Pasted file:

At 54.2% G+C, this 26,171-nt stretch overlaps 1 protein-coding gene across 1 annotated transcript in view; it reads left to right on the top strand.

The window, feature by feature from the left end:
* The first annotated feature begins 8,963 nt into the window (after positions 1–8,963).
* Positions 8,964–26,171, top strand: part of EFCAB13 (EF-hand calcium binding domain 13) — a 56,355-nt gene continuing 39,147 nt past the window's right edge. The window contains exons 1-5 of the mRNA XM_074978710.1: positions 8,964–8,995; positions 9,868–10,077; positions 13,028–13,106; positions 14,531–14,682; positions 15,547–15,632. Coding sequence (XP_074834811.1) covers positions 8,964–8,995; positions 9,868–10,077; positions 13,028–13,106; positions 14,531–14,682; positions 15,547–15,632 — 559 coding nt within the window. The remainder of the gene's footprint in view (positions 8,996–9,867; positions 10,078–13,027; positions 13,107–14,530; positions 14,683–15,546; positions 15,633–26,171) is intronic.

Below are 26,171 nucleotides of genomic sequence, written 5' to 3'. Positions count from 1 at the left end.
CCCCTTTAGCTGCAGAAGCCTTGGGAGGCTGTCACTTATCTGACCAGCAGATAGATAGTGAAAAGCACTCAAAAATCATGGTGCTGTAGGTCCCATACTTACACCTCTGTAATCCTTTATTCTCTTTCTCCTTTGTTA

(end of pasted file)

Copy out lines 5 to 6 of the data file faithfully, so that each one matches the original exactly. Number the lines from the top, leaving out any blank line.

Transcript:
Below are 26,171 nucleotides of genomic sequence, written 5' to 3'. Positions count from 1 at the left end.
CCCCTTTAGCTGCAGAAGCCTTGGGAGGCTGTCACTTATCTGACCAGCAGATAGATAGTGAAAAGCACTCAAAAATCATGGTGCTGTAGGTCCCATACTTACACCTCTGTAATCCTTTATTCTCTTTCTCCTTTGTTA